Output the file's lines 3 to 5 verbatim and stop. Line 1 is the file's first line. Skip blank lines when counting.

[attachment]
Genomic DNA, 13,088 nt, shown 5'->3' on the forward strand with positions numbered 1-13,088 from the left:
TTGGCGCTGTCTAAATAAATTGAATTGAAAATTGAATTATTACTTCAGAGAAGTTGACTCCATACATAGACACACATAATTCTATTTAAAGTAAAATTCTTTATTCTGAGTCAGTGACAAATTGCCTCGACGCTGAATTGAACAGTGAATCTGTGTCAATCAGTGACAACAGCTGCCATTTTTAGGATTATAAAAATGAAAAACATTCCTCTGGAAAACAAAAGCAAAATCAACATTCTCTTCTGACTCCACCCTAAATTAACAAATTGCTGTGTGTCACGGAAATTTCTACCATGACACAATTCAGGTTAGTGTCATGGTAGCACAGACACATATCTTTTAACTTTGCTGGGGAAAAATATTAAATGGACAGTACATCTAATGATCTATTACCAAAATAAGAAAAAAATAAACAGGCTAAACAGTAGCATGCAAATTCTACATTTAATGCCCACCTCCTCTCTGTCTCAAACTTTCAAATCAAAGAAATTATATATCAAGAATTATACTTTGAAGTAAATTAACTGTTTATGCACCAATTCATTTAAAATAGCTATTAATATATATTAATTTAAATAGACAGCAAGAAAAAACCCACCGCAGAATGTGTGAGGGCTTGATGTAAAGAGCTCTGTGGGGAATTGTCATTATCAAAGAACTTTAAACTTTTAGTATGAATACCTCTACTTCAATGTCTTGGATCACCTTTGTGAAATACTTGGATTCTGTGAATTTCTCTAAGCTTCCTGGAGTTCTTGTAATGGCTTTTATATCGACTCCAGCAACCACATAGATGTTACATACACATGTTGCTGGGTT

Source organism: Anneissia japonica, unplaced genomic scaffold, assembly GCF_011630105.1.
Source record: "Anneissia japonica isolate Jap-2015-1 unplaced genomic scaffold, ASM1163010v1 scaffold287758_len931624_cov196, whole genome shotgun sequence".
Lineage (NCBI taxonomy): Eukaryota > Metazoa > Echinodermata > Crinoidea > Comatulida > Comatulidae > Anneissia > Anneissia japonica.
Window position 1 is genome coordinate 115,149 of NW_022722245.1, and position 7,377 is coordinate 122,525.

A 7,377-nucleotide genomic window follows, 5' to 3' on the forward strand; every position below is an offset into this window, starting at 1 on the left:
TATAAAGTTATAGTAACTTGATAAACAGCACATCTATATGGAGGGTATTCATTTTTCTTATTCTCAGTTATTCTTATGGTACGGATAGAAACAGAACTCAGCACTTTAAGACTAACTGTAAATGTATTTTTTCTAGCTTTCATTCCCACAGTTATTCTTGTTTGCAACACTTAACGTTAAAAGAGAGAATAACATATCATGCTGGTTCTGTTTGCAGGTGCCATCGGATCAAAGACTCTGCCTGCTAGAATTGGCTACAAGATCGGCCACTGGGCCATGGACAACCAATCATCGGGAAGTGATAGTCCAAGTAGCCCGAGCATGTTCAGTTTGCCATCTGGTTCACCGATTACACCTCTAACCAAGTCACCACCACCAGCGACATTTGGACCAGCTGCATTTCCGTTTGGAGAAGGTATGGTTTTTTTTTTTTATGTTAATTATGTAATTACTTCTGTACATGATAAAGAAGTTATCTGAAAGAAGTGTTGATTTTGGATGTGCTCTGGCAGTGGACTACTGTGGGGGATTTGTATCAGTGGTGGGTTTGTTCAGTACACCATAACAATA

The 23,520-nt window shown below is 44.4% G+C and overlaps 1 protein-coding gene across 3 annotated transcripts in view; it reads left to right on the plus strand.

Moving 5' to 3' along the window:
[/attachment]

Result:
Source organism: Anneissia japonica, unplaced genomic scaffold, assembly GCF_011630105.1.
Source record: "Anneissia japonica isolate Jap-2015-1 unplaced genomic scaffold, ASM1163010v1 scaffold287758_len931624_cov196, whole genome shotgun sequence".
Lineage (NCBI taxonomy): Eukaryota > Metazoa > Echinodermata > Crinoidea > Comatulida > Comatulidae > Anneissia > Anneissia japonica.